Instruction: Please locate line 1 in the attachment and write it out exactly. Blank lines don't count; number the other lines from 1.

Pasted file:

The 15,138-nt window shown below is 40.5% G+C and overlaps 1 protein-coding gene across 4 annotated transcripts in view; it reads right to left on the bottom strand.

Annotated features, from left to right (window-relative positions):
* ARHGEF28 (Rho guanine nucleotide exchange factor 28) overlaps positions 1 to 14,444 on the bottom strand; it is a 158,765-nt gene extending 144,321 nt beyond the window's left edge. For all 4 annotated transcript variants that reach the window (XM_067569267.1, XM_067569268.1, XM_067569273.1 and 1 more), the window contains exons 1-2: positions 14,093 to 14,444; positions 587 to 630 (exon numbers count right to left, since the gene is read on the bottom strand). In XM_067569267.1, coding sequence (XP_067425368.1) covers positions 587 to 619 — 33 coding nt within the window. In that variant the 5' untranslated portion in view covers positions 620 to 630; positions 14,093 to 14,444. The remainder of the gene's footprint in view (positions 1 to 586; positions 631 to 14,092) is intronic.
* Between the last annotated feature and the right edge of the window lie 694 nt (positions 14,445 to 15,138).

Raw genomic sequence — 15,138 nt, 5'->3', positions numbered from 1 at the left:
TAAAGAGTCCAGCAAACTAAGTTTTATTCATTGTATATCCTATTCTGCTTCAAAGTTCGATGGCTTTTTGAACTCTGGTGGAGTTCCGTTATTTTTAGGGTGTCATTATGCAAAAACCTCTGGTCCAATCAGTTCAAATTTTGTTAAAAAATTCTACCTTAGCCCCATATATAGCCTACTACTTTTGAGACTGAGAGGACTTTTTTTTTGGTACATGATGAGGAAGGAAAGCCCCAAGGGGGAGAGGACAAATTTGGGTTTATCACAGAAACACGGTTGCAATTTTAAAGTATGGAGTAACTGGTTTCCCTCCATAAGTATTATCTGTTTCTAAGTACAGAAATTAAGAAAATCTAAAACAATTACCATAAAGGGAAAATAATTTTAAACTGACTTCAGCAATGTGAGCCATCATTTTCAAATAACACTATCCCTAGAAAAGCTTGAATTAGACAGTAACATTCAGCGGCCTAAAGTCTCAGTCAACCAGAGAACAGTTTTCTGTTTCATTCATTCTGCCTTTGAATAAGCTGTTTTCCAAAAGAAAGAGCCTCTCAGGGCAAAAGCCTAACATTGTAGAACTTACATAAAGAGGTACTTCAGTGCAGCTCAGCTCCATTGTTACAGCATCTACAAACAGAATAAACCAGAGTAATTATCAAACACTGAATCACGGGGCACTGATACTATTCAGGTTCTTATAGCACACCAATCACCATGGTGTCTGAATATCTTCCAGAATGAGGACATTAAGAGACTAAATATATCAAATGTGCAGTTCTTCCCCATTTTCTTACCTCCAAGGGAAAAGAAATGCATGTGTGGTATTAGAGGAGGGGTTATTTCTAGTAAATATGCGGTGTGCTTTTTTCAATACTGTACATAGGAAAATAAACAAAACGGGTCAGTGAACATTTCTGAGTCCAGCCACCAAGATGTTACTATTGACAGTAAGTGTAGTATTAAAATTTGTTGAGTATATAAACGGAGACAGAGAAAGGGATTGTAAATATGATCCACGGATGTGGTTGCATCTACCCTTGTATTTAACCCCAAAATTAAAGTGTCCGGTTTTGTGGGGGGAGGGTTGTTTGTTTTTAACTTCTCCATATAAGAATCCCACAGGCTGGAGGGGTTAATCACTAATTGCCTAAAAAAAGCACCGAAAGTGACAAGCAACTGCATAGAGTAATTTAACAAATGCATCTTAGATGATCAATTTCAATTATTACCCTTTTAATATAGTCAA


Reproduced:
The 15,138-nt window shown below is 40.5% G+C and overlaps 1 protein-coding gene across 4 annotated transcripts in view; it reads right to left on the bottom strand.